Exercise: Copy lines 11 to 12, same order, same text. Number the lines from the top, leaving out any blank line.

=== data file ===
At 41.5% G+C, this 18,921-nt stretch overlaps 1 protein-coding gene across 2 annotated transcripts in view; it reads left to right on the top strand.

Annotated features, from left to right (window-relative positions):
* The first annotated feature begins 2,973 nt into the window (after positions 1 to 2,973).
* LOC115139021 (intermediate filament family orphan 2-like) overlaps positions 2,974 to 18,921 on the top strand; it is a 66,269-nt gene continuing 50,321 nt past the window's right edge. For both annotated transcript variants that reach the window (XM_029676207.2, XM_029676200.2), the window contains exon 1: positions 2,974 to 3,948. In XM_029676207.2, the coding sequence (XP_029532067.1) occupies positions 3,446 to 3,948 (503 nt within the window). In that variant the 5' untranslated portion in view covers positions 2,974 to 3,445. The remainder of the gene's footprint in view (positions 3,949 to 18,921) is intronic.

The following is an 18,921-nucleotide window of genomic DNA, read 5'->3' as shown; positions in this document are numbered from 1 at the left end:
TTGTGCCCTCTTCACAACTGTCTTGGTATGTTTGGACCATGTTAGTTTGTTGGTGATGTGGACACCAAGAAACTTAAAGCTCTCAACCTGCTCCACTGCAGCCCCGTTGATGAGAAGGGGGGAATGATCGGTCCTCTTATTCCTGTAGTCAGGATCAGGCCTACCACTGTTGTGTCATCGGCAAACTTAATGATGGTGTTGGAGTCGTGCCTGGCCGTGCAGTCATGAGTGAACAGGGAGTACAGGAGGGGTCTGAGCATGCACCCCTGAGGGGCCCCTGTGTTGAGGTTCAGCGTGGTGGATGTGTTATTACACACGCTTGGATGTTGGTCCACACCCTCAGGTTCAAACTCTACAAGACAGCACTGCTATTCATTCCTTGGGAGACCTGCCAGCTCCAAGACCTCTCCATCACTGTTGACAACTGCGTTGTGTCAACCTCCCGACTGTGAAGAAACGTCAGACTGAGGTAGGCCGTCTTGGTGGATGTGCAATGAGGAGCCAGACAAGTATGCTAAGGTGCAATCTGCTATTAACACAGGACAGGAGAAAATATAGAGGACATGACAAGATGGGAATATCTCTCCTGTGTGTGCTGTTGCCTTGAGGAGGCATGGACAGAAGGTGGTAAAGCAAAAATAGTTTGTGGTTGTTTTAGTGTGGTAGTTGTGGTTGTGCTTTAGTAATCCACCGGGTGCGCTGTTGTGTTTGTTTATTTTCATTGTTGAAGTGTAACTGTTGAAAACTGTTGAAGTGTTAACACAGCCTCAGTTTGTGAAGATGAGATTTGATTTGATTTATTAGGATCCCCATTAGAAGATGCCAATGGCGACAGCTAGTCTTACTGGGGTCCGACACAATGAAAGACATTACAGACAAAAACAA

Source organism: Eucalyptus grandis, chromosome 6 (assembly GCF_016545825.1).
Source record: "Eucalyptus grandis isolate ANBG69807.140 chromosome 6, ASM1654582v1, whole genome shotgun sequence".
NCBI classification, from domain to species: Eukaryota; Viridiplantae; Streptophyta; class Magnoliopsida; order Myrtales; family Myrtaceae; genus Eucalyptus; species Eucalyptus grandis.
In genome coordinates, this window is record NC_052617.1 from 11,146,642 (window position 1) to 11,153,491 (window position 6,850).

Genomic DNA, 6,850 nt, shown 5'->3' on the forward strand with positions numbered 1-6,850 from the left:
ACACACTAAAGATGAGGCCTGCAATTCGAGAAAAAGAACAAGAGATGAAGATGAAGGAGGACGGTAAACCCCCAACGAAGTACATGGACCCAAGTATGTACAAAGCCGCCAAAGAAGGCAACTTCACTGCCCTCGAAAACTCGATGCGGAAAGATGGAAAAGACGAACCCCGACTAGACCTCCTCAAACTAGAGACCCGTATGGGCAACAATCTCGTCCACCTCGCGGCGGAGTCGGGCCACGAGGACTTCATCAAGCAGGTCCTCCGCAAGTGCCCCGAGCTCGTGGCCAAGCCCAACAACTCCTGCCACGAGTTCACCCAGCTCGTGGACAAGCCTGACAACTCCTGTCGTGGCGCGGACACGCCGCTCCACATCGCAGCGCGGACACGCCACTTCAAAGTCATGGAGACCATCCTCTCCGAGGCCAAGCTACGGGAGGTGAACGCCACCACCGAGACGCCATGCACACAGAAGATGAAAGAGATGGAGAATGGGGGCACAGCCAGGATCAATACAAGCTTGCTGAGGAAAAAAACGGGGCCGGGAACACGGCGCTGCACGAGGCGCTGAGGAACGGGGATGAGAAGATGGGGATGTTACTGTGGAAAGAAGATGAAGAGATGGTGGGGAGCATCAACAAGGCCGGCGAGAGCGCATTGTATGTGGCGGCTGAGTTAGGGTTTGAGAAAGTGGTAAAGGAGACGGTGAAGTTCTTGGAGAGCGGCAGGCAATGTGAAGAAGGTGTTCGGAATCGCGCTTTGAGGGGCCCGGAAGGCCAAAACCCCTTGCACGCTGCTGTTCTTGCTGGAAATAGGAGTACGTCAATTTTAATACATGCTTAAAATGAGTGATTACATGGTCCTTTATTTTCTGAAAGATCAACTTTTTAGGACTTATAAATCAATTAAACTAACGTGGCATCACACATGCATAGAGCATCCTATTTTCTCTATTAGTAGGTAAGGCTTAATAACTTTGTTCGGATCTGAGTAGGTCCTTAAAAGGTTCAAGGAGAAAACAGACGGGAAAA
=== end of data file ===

Genomic DNA, 6,850 nt, shown 5'->3' on the forward strand with positions numbered 1-6,850 from the left:
ACACACTAAAGATGAGGCCTGCAATTCGAGAAAAAGAACAAGAGATGAAGATGAAGGAGGACGGTAAACCCCCAACGAAGTACATGGACCCAAGTATGTACAAAGCCGCCAAAGAAGGCAACTTCACTGCCCTCGAAAACTCGATGCGGAAAGATGGAAAAGACGAACCCCGACTAGACCTCCTCAAACTAGAGACCCGTATGGGCAACAATCTCGTCCACCTCGCGGCGGAGTCGGGCCACGAGGACTTCATCAAGCAGGTCCTCCGCAAGTGCCCCGAGCTCGTGGCCAAGCCCAACAACTCCTGCCACGAGTTCACCCAGCTCGTGGACAAGCCTGACAACTCCTGTCGTGGCGCGGACACGCCGCTCCACATCGCAGCGCGGACACGCCACTTCAAAGTCATGGAGACCATCCTCTCCGAGGCCAAGCTACGGGAGGTGAACGCCACCACCGAGACGCCATGCACACAGAAGATGAAAGAGATGGAGAATGGGGGCACAGCCAGGATCAATACAAGCTTGCTGAGGAAAAAAACGGGGCCGGGAACACGGCGCTGCACGAGGCGCTGAGGAACGGGGATGAGAAGATGGGGATGTTACTGTGGAAAGAAGATGAAGAGATGGTGGGGAGCATCAACAAGGCCGGCGAGAGCGCATTGTATGTGGCGGCTGAGTTAGGGTTTGAGAAAGTGGTAAAGGAGACGGTGAAGTTCTTGGAGAGCGGCAGGCAATGTGAAGAAGGTGTTCGGAATCGCGCTTTGAGGGGCCCGGAAGGCCAAAACCCCTTGCACGCTGCTGTTCTTGCTGGAAATAGGAGTACGTCAATTTTAATACATGCTTAAAATGAGTGATTACATGGTCCTTTATTTTCTGAAAGATCAACTTTTTAGGACTTATAAATCAATTAAACTAACGTGGCATCACACATGCATAGAGCATCCTATTTTCTCTATTAGTAGGTAAGGCTTAATAACTTTGTTCGGATCTGAGTAGGTCCTTAAAAGGTTCAAGGAGAAAACAGACGGGAAAA